As I mention the techniques in his presentation, readers may recall the circumstances of my false confession, and come to their own conclusions with regard to those who were involved with the planning, coordination, and oversight of what happened to me. I would like to point out, that according to his own testimony, which is in my trial transcripts, as well as in the Appellate Division Brief, Chief Eugene Tumolo knew that the terms of employment of polygrapher Daniel Stephens was to execute a procedure known as “GTC”- an acronym for “get the confession”.

He, Tumolo, drove to the interrogation site in Brewster, which proves that he knew that I, a 16-year-old youth of Peek- skill, was being driven to the Village of Brewster. Trial testimony stated that there were listening devices in the interrogation room and in the next room, where he, Tumolo, Detectives Levine and McIntyre, listened to what was happening to me next door. Stephens testified that at times he left the room to consult with Tumolo and the other officers. Further, he testified that at the end, after the false confession had been obtained, he, Tumolo, entered the room and proceeded to interrogate me even further.

Of course, the presence of Joseph Buckley at a conference on False Confessions seemed a bit strange to me. However, as one of the pioneers of the method known as the Reid Technique, along with Reid and Imbau, his input was valuable. My review of the technique is based upon information that he presented, as well as material written by Saul Kassin, entitled, A Critical Appraisal Of The Reid Technique.

The technique is employed by a majority of law enforcement agencies in their interrogation procedures. The conversation between suspect and police is divided into two parts: Interview, and Interrogation. The colloquy begins as an interview, characterized by open-ended questions, in which there is an even-keeled discussion between the police and the one they are questioning. It is only when the police have a hunch that the suspect is lying that it switches to interrogation.

The determination as to whether a suspect is lying is based upon a checklist of fifteen characteristics, out of which, if the police check off any four of them, it is taken to infer guilt, and the mode then switches to interrogation.

The problem, however, as prominent False Confession Expert Saul Kassin points out, is that “nervousness, fear, confusion, hostility, story changes or contradictions, are all signs that a man in an interrogation room is lying, particularly in the eyes of someone as naturally suspicious as a detective. Unfortunately, these are also signs of a human being in a state of high stress.” Kassin points out that the training that Buckley gives out, despite its claim to place police in a position to attain high levels of accuracy, has been shown to place police in no better a position to detect truth from lies than chance. Once that determination has been made within the mind of the interrogator, however, the communication switches to interrogation mode, which he described as “a monologue, of 80/20, wherein the police talk 80% of the time and the suspect 20%, and innocence is taken off of the table.” Any protestations of innocence are not accepted and are, instead, swept past and ignored with a renewed sense of energy and vigor, as the interrogation continues.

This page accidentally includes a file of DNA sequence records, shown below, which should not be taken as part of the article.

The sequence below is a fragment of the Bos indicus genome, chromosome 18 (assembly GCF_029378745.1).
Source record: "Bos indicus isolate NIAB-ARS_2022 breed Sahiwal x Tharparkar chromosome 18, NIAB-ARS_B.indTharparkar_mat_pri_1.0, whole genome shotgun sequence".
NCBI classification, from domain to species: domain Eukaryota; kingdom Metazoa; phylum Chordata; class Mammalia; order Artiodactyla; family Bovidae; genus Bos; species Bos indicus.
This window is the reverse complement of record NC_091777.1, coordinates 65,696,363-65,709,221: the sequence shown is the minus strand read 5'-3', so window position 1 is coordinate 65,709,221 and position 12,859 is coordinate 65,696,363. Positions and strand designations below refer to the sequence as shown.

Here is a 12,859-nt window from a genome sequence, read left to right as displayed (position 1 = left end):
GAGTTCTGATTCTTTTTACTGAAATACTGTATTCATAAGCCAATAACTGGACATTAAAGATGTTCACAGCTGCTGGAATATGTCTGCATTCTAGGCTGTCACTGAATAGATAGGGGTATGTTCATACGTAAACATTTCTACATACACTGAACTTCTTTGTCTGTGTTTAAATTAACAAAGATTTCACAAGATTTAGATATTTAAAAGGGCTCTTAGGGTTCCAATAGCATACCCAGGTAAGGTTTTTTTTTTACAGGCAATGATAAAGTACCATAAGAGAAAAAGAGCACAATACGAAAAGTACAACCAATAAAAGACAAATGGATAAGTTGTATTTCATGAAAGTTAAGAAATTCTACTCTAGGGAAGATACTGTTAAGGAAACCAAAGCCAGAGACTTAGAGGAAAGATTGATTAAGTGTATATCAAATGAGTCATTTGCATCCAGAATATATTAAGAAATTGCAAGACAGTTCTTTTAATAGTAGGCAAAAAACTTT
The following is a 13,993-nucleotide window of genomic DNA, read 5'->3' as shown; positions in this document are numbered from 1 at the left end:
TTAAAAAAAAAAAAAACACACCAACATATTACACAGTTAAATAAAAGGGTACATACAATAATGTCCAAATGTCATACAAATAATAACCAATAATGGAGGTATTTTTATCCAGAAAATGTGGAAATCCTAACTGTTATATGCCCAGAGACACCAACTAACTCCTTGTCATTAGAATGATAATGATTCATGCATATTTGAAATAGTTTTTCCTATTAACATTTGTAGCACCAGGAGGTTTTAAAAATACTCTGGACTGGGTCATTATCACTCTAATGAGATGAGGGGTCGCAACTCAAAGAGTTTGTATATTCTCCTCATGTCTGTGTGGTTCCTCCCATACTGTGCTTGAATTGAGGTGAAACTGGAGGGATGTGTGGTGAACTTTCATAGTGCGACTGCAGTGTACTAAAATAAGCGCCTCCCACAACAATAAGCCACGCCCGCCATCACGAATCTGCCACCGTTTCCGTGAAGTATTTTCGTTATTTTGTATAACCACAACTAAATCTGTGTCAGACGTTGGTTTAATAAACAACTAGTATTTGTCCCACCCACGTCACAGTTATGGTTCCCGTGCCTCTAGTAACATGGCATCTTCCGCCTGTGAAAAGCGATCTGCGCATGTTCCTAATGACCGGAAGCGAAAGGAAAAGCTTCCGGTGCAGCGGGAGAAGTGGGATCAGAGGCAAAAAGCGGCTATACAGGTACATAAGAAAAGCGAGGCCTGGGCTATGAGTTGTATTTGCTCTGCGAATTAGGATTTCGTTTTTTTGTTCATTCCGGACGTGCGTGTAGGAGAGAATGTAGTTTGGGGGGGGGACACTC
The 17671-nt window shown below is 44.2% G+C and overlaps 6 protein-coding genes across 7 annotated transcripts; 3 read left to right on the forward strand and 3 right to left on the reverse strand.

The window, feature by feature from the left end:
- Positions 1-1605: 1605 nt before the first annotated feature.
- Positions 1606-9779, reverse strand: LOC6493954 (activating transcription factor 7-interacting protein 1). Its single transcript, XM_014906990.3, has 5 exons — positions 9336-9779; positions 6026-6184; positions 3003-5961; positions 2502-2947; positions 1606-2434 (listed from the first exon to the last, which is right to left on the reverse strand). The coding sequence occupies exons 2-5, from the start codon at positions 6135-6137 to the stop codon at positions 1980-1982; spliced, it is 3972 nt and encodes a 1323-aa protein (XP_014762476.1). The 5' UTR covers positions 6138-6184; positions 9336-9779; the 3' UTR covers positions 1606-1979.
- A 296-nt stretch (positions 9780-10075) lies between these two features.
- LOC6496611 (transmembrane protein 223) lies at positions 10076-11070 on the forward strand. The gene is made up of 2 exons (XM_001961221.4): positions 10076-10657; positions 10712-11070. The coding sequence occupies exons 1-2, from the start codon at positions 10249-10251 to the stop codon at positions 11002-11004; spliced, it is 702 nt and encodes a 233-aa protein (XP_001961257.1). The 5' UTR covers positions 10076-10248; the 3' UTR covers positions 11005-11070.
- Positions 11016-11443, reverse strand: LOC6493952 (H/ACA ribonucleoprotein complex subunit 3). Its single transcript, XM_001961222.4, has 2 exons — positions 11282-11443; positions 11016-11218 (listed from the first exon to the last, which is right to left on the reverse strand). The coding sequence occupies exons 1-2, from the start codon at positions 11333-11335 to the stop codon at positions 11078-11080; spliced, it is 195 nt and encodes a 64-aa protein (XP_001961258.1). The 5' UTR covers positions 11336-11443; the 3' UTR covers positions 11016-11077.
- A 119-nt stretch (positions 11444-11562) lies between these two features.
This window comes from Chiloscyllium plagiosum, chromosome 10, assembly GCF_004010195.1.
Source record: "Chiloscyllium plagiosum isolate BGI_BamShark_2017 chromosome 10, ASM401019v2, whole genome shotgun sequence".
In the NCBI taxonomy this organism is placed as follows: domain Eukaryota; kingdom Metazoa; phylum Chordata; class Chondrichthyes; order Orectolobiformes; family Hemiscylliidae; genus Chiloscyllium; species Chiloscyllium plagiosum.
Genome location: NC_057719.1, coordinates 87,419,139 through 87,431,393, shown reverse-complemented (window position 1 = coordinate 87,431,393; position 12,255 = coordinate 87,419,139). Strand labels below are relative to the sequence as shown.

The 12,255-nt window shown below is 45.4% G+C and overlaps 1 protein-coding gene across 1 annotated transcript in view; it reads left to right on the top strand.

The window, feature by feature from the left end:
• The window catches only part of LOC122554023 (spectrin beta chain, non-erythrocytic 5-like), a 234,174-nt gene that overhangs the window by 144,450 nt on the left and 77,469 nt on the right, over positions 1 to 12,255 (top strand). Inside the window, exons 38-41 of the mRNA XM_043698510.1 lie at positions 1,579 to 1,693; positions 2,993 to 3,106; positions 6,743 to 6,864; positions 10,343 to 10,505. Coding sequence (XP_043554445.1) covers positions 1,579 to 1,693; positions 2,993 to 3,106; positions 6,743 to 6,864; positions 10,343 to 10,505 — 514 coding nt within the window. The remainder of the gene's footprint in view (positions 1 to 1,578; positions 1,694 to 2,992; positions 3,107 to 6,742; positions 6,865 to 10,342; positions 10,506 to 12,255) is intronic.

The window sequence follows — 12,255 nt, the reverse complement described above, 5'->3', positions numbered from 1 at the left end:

There are three processes involved: Isolation for some period of time, which increases stress and the incentive to relieve that stress; Confrontation, in which the interrogator accuses the suspect of the crime, expresses certainty in that opinion, and blocks all denials, sometimes citing real or manufactured evidence to support the charge; and Minimization in which the sympathetic interrogator morally justifies the crime in the form of an alternative version of events, such as that it was spontaneous, accidental, provoked, or the result of peer pressure.

Studies by False Confession expert Dr. Gudjohnson have shown that in the interrogation room some people are more vulnerable than others, particularly if they are characteristically prone to exhibit social compliance or interrogative suggestibility. Youth, naiveté, a lack of intelligence, cultural upbringing, and social anxiety as well as various psychological disorders, present unique vulnerabilities to watch for. There are problems within each component.

Problems with isolation

I would like to again quote False Confession expert Kassin, who indicates, “Prolonged isolation is likely to be accompanied by fatigue, feelings of helplessness, and deprivation of sleep, food and other biological needs; mental states that impair complex decision-making.” Yet, there are no limits taught within the Reid Technique as to the length of isolation which would acknowledge these realities.